McDonalds, in Norwal,k Connecticut, 1970. I ordered hamburgers and fries and a chocolate shake, and I was vexed that I couldn’t eat this for every meal. My mother explained that it was both “unhealthy fast food” and too expensive, as we were on welfare and food stamps.

When you were a kid, what was a typical meal your mom would feed you?
My favorite meal was meatloaf with bacon and ketchup, egg noodles, and iceberg lettuce and cucumbers covered in cold Italian dressing.

When was the last time you ate meat?
I became a vegetarian in 1984, and then a vegan in 1987. So, the last time I ate meat was 1984, and the last time I ate an animal product was November, 1987.

When did you first become aware of food as an issue with ramifications beyond the personal?
When I read Diet for a New America by John Robbins. Vaguely ironic, as he was the heir to the Baskin-Robbins ice cream fortune. 

Why did you decide to become vegan?
I’d been vegetarian for a while, but I realized that the same criteria regarding animals and health that led me to vegetarianism warranted my going vegan.

Veganism can be a choice based on personal health, global climate change, or moral concern for kindness to animals. Which of these three factors is most important? And are there other reasons that motivate you?
First and foremost my veganism is based on my belief that all animals are entitled to their own life and their own will, and that I can’t in good conscience be involved in contributing to, or causing, an animal’s suffering. But my veganism is also sustained by the fact that animal agriculture is the leading cause of rainforest deforestation, the third-leading cause of climate change, the leading cause of antibiotic resistance, and a leading cause of diabetes, obesity, heart disease, and many cancers.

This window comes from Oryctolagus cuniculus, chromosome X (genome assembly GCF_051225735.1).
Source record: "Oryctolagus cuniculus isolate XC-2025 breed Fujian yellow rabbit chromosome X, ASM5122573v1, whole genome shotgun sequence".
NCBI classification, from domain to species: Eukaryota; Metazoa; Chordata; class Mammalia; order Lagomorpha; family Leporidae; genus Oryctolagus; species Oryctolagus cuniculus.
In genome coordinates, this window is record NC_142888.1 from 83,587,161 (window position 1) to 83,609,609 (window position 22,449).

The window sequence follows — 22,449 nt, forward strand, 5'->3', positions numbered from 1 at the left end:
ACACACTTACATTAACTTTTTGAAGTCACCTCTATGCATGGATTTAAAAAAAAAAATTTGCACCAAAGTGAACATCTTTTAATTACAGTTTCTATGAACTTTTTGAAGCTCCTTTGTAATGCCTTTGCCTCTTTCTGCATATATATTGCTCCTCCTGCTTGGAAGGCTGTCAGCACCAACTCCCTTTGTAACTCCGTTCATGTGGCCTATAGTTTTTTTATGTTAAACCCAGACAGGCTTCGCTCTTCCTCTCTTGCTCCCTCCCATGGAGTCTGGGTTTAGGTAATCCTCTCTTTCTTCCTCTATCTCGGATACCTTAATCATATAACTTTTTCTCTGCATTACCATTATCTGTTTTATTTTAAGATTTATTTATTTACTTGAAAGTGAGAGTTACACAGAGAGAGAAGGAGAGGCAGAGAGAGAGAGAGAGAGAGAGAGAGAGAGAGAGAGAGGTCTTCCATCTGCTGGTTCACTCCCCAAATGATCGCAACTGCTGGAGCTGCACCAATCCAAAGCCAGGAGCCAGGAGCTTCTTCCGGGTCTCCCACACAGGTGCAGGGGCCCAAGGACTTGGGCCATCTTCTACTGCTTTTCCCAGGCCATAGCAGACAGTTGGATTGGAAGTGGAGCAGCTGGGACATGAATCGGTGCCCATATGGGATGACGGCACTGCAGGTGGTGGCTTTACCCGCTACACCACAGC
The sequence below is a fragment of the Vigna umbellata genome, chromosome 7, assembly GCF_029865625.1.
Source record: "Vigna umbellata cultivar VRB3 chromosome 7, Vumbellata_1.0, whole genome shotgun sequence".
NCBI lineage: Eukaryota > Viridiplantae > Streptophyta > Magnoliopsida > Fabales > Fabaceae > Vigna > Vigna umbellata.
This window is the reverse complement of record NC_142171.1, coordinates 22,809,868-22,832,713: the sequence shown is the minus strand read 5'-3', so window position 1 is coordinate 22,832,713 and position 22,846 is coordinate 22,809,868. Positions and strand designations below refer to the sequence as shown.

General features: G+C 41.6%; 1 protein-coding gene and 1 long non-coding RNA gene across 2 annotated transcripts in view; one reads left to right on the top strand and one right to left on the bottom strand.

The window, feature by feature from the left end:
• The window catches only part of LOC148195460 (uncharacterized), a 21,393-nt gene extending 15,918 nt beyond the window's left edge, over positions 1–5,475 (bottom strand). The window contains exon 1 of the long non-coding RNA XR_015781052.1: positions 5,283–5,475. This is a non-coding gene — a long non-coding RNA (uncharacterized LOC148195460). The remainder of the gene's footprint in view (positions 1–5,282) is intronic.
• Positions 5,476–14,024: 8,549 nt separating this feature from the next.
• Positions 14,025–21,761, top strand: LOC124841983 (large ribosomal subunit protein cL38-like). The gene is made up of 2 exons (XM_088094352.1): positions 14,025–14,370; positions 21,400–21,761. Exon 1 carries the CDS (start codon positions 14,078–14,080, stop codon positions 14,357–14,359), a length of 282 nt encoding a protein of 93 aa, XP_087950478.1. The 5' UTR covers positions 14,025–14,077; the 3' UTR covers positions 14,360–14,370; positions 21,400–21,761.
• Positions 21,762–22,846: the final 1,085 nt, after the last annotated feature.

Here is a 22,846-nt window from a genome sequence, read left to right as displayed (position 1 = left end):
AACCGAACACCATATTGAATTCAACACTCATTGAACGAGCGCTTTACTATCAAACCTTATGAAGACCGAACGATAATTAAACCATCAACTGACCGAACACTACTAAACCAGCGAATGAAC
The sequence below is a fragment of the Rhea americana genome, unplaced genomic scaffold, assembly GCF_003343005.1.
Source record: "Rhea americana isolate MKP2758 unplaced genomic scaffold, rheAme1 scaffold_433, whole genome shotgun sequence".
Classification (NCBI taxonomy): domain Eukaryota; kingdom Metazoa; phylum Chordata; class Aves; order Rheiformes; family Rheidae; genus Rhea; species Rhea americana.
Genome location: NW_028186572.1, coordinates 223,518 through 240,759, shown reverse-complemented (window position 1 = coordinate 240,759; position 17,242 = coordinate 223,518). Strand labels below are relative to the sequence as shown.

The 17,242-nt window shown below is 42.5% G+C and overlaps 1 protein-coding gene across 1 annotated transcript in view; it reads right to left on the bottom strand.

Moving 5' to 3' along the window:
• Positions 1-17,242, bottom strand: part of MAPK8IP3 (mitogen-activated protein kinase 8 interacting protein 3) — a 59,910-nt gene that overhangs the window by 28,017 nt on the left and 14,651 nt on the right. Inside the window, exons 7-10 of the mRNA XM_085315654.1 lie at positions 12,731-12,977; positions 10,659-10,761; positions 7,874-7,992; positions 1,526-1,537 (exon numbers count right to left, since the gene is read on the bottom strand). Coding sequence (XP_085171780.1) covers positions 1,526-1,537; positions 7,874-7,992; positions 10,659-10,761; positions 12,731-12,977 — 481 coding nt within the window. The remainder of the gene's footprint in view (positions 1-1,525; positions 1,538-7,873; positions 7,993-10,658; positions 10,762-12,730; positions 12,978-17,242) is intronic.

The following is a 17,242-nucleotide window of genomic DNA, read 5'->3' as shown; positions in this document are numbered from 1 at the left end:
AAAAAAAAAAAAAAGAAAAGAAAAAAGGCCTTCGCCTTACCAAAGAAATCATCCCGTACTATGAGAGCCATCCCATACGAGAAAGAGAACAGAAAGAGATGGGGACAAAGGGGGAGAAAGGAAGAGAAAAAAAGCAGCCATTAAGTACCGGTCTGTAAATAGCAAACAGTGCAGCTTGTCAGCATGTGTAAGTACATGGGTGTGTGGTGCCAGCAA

You recently tattooed the words “VEGAN FOR LIFE” on your neck—why? Had you been thinking maybe you would switch back to grilled sausages in old age?
I’ve been vegan for 32 years, I don’t have a real job, I don’t date, and I guess deep down I always wanted to look like an ex-con.

What do you think the future of food is, versus what the future of food should be?
Even if animal agriculture didn’t involve animals, it would still make no sense as the future of food, as it makes people fat and sick, causes climate change, and is a horrible use of resources.

What is the single biggest misconception people have about vegans?
That we’re humorless and scrawny. I mean, I may be humorless and scrawny, but my fellow vegans are buff and hysterical.

What is the single best argument for veganism?
Live longer, save animals, save our species. Oh, and have more and better erections.

What are the downsides of being vegan, if any?
Living in a world that ridicules vegans.

If you weren’t vegan, what would your cheat meal be?
One single slice of Saint Marks pizza and a can of Pepsi.

In the last year or so, there’s been a big shift toward plant-based meat substitutes being adopted by Dunkin Donuts, McDonald’s and Burger King—where do you stand on the rise of brands like Beyond Burger and Impossible Burger?
Personally I don’t eat fake meat, but I love that it exists. I’m in favor of anything and everything that moves us away from torturing, imprisoning, killing, and dismembering animals for food.

Do you only date other vegans?
Well, I haven’t been on a date in over three years, so technically I don’t date anyone.

If you had a kid would you force him to be vegan?
Only if he wanted to sleep inside and have access to health care.